Injurious And Uninjurious Spices And Condiments
( Originally Published 1913 )
Even though our foods may contain the most valuable nutritive substances, and may also not be entirely devoid of taste-bearing substances, the latter do not greatly come into play, and, above all, do not exert a stimulating effect upon the appetite, when other substances—spices, aromatics, condiments, etc.—have not been added for the purpose of flavoring them. And since it is so necessary that such substances be mixed with the food, they can surely not all be considered as injurious. Fortunately, our organs, and especially our kidneys, have been so perfectly designed by the Creator that they are able to withstand a temporary extra burden ; and although a little pepper or paprika passes through them occasionally, this does not necessarily mean that these organs are consequently doomed to destruction. It is important, however, that this should not occur continuously, and that only small quantities of such substances be used; it is also advisable that only such spices, etc., as are least injurious should be used. Salt is not injurious when not taken in too great quantities; it may even have a beneficial action, as has been stated when referring to the nutrient salts. Many herbs and vegetable condiments, such as parsley, cives, garlic (in small quantities), capers, marjoram, bayleaves, saffron, etc., are uninjurious. Fruit acids, such as those of the lemon, are not injurious and are often very useful; it is much more healthful to use lemon juice instead of vinegar in making salads. To be sure, a genuine wine or fruit vinegar would not be so bad, were it not so frequently falsified by the addition of sulphuric and hydrochloric acids. The addition of small quantities of wine or fruit vinegars to certain otherwise indigestible foods is not harmful for healthy persons; indeed, it even has the property of softening the hard portions of such foods, thereby making them more digestible.
The condiments which are often added to bread, and particularly the black breads, i.e., caraway, anis, and fennel seeds, probably have no deleterious action; they may, in fact, even exert a beneficial action in stimulating the bowels. The frequent use of strong seasoning, such as onions (the red onions are the best), and still less that of pepper, Spanish pepper (paprika), and ginger, is inadvisable.
It is true that most of us prefer foods which contain a little pepper or paprika, and have a greater appetite for them, and consequently more gastric juice is secreted and they are better digested. Ginger has an even greater action in this respect. Without doubt the appetizing and very palatable properties of many Hungarian dishes are chiefly due to the liberal addition of paprika and red onions, although the special excellence of many products which grow in. this so greatly blessed agricultural country may also be an essential factor in the palatability of the food prepared after the Hungarian fashion. It is also certain, however, that these highly seasoned foods which so many Hungarians eat daily have a very deleterious effect upon their health. Many spices and condiments are, on the other hand, not injurious, and are required as additions to food substances. In hot climates, and with us during the heat of summer, the appetite diminishes, and we feel very little if any hunger. The consequence would be that our nutrition would suffer, were it not for the fact that the all-wise forethought of Nature—which always acts more sensibly than man—has provided in just these hot climates a series of the most powerful herbs and spices. Wherever rice grows—which product is poor in regard to taste-bearing constituents, and where many of the foods rich in starches, but having in general very little taste, also grow—there Mother Nature likewise allows a profusion of spices to thrive. And indeed, as I have already mentioned when speaking of rice foods, the natives, as well as the Europeans living in those countries, use these condiments very freely. They do very little harm, however, in such tropical climates, for the increased activity of the skin helps to carry them off before they have had time to injuriously affect the liver and the kidneys. If these organs are in any way impaired, the consequences will be serious; it is, moreover, a well-known fact that the health of Europeans living in the tropics will become affected if they do not perspire freely. Although these spices are not particularly injurious in such countries, the same is not the case in our latitude. It follows, therefore, that we should rather use spices, etc., in the hot summertime than in the winter, when it is cold, especially in the northern winters, where the activity of the skin is suspended and all injurious spices would have to be eliminated by the kidneys, thus subjecting these organs to serious injury.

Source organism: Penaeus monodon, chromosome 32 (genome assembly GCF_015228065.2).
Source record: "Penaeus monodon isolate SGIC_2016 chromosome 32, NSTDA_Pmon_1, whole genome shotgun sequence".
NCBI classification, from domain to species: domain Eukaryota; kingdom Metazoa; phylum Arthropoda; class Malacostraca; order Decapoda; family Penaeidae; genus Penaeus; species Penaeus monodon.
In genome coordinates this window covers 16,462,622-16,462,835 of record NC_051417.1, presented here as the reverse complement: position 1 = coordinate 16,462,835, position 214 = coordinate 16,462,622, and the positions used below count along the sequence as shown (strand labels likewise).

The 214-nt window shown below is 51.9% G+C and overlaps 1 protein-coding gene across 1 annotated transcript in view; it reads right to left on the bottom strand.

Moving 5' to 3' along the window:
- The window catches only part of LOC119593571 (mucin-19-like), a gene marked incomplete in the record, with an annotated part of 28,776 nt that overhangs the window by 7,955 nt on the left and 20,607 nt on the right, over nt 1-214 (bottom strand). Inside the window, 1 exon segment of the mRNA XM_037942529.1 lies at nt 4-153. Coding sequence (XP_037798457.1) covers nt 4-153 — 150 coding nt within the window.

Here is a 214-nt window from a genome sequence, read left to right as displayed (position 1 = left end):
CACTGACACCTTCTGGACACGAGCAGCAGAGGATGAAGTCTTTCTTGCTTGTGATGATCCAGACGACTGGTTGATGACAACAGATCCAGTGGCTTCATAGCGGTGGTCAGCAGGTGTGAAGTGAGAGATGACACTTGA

The taste of many foods, such as rice, coming from exotic countries is, in fact, very materially improved by the addition of saffron, cinnamon, etc. (rice with cinnamon and raisins is a delicious dish), while vanilla gives a fine aroma to sweets and pastry. All of these, when used in small quantities, as is usually the case, are probably not injurious. Pepper is also less injurious when it has been kept in a finely ground condition for some time, by which the greater part of the ethereal oils are volatilized, and is only then used in foods. The grinding cf the pepper should, however, be done at home, as when one buys the powdered pepper it is impossible to say, just as is the case with other spices in this form, what may have been added to them.